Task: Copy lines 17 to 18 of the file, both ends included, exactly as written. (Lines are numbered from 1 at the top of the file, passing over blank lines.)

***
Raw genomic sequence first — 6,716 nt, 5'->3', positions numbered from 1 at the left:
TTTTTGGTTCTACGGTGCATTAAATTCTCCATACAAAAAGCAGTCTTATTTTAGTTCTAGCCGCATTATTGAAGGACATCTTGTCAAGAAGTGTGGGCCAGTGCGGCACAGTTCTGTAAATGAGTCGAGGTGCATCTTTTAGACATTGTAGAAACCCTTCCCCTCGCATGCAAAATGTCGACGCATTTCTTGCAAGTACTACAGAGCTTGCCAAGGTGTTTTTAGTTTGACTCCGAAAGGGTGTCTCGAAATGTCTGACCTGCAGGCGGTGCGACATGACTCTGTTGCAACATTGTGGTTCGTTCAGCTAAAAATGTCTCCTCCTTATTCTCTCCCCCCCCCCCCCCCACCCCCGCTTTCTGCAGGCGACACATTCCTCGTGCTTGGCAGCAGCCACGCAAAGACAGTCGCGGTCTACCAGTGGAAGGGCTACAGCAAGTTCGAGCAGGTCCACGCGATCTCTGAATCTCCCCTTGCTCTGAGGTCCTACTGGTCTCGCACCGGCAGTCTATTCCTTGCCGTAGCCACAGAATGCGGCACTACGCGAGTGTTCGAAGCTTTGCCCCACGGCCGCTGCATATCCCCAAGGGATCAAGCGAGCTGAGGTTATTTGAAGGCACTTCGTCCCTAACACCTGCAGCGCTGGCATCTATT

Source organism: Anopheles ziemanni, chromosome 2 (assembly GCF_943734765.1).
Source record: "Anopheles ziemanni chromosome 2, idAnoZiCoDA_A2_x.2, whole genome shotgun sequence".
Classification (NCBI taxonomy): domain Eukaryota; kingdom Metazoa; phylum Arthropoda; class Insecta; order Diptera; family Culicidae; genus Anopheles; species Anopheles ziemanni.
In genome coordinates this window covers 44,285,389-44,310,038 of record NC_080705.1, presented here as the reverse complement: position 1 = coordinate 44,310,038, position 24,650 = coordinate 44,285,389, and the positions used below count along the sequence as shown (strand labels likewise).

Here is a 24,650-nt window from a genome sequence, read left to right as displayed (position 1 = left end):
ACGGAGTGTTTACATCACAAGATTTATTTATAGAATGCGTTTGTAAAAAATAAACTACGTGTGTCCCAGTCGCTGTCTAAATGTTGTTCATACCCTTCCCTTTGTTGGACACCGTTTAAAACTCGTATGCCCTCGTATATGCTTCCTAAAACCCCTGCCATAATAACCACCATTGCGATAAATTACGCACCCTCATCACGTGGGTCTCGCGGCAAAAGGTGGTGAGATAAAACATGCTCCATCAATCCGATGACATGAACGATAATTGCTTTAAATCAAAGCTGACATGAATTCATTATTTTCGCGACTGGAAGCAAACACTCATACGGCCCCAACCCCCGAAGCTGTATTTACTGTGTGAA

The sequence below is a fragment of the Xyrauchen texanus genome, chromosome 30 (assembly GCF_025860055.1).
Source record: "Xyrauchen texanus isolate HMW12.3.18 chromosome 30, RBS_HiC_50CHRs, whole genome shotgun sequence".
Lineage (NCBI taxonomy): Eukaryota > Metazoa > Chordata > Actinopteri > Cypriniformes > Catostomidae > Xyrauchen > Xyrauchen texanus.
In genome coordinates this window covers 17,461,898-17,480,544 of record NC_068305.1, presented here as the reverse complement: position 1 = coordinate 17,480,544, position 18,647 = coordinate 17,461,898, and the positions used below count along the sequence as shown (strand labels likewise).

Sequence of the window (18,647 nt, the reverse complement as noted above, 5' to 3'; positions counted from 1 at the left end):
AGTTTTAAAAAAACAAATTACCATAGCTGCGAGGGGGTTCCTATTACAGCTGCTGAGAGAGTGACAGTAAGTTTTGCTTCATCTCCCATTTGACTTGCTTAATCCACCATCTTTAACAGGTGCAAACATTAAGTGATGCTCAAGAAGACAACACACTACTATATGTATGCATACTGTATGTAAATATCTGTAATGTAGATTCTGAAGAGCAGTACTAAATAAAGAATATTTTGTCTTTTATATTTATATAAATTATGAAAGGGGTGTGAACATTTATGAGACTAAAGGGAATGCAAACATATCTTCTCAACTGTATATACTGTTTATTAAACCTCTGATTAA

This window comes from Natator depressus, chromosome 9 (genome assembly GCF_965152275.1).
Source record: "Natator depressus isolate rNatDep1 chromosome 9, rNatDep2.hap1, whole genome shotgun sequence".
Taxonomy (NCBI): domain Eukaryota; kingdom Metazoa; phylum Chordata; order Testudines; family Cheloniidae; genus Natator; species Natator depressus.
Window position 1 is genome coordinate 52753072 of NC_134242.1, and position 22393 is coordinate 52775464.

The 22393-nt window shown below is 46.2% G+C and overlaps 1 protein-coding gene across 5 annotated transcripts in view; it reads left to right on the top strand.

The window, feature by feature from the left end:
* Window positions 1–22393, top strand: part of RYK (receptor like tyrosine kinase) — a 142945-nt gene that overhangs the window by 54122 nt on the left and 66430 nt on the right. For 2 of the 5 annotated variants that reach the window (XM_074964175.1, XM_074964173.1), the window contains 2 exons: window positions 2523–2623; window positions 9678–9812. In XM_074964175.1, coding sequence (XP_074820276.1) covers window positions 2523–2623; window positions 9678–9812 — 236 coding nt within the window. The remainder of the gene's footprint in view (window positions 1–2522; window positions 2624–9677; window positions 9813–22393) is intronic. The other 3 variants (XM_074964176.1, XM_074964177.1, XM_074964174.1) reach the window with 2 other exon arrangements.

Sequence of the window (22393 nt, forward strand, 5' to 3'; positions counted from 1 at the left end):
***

Taxonomy (NCBI): domain Eukaryota; kingdom Metazoa; phylum Chordata; order Testudines; family Cheloniidae; genus Natator; species Natator depressus.
Window position 1 is genome coordinate 52753072 of NC_134242.1, and position 22393 is coordinate 52775464.